The Senate Finance Committee votes today, and most eyes are on Olympia Snowe, and whether she will vote with the Democrats on the $829 billion Baucus plan. Politico's "Pulse" went through the two schools of thought on this. In a nutshell, they were:
1. She votes yes so she will be included in conversations going forward about how to move the bill to the floor. The Dems pocket her vote and move on to wooing Collins.
2. She votes no so she maintains her leverage to drive compromises on the floor. This is seen as a blow to Baucus and the Democrats look more closely at the reconciliation option.
Seems to me she's better off voting no now. Doing so lets her vote yes later if she can secure sufficient changes to make the bill to her liking. She also gets loyalty credit from her Republican colleagues.
If, however, she votes yes now, she angers the Republicans and makes the Democrats happy, but it makes it almost impossible for her to jump ship and vote no on the floor later. The Republicans would still be mad about the Committee vote, and the Dems and their allies wouldn't forgive the switch.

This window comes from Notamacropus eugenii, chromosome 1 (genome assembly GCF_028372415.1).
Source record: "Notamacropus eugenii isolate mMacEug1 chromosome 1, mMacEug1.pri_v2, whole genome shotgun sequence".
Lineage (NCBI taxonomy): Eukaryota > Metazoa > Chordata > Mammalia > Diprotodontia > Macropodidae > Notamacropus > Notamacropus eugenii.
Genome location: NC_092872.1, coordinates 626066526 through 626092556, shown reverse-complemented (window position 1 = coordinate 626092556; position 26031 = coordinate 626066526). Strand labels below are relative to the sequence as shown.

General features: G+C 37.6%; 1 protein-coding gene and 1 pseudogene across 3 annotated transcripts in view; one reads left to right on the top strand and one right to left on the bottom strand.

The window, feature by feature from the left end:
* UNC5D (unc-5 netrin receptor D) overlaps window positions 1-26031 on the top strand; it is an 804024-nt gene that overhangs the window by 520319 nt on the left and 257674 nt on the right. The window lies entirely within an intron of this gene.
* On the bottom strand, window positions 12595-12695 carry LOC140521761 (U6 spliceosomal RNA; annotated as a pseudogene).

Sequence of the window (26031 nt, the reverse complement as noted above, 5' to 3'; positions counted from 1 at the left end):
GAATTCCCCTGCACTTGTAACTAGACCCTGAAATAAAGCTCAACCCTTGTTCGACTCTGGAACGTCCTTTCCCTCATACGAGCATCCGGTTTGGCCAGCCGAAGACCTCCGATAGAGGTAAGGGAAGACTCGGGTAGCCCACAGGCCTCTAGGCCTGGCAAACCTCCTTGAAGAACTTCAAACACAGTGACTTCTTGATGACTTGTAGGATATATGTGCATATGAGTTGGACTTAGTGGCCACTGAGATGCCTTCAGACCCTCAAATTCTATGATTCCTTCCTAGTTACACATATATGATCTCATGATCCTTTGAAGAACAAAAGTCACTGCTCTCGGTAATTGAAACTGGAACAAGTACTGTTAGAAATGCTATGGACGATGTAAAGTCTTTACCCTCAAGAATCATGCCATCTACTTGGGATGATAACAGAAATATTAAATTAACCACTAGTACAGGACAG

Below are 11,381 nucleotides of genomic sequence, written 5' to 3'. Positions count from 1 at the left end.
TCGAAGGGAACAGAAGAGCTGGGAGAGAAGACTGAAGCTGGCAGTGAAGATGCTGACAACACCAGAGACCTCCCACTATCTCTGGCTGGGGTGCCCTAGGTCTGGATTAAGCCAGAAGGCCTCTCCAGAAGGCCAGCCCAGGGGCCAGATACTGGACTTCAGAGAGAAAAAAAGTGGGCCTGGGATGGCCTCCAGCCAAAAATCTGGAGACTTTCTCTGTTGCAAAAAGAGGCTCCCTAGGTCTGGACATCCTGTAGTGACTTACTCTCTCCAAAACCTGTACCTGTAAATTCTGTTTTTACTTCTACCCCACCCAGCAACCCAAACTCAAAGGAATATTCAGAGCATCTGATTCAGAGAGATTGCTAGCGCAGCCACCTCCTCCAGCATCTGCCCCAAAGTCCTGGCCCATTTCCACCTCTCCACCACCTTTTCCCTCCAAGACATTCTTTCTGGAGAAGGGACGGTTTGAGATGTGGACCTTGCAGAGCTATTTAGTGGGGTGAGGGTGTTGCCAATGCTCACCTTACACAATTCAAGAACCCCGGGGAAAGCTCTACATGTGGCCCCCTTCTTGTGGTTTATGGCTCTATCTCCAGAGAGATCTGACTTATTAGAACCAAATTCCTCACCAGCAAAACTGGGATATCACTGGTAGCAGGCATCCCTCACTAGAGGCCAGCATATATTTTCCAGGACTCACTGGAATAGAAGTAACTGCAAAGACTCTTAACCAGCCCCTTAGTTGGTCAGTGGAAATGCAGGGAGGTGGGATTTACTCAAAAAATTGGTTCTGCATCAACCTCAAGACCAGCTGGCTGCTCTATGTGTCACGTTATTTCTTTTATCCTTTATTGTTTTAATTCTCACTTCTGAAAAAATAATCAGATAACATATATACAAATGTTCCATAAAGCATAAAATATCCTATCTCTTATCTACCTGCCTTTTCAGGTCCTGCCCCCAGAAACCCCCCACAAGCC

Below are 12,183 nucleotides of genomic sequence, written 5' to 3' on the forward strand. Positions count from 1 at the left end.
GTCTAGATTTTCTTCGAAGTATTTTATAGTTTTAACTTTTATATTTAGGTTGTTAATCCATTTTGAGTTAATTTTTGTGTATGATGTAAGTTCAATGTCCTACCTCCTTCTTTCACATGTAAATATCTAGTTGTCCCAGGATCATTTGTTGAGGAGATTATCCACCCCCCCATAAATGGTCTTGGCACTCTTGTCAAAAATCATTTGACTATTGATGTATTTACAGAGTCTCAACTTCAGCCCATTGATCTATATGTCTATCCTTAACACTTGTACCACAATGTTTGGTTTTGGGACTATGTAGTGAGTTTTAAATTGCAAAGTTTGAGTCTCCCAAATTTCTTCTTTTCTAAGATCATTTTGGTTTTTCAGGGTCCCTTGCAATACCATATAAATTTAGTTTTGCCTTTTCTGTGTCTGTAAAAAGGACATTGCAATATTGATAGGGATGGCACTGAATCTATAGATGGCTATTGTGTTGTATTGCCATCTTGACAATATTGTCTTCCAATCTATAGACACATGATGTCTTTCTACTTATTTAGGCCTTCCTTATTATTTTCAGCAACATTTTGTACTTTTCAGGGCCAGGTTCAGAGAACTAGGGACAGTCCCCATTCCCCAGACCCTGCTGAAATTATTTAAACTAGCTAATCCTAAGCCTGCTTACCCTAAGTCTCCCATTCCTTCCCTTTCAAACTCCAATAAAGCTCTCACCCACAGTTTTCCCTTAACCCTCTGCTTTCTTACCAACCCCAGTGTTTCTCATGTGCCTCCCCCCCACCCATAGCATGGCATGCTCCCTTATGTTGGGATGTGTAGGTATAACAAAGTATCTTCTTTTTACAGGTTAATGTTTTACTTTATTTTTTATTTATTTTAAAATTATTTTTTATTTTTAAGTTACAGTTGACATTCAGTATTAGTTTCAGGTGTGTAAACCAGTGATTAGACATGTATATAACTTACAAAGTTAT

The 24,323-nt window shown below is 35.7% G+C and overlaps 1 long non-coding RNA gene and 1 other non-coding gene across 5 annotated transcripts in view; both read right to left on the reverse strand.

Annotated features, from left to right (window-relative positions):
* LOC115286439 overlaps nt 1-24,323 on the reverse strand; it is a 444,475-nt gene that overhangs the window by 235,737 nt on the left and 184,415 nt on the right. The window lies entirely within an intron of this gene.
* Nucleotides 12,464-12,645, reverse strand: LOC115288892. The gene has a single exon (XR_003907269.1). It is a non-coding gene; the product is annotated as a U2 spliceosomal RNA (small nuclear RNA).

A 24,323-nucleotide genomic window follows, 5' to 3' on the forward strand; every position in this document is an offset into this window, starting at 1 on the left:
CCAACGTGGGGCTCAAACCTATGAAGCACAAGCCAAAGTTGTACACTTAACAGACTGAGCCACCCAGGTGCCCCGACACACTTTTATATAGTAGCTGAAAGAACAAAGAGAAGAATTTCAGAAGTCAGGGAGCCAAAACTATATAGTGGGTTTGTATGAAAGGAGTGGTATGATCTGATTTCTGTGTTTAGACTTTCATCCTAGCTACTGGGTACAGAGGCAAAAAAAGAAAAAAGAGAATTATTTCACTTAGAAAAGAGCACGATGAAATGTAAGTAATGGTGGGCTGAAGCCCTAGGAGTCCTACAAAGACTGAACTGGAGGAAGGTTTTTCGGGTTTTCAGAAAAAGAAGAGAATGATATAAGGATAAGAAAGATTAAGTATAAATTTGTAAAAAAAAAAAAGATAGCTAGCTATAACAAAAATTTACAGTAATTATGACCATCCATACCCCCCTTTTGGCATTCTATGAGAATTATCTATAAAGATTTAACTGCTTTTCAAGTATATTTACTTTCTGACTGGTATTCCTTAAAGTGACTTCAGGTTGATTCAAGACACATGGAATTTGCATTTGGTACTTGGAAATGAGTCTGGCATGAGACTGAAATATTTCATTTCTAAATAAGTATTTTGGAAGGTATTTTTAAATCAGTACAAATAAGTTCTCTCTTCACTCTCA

And the Democrats, as we're seeing today from the reaction to the AHIP/PricewaterhouseCoopers report, are not in a forgiving mood. Americans United for Change is already up with an ad attacking the insurers, a White House spokesman called the PWC report a "so-called analysis," White House aide Nancy-Ann Deparle dismissed PWC as experts in tax shelters rather than health policy, and the blogosphere was heavy with rumors of some kind of payback against the insurers for their treachery.
An anonymous insurance industry spokesperson feigned shock, shock at these goings on: "As for the threats of retaliation, let me get this straight: members of Congress are going to make national policy decisions because they are mad about a study rather than out of a concern for what is best for the country?" I know the question was rhetorical, but these folks need to realize that the answer to that question may actually be "yes."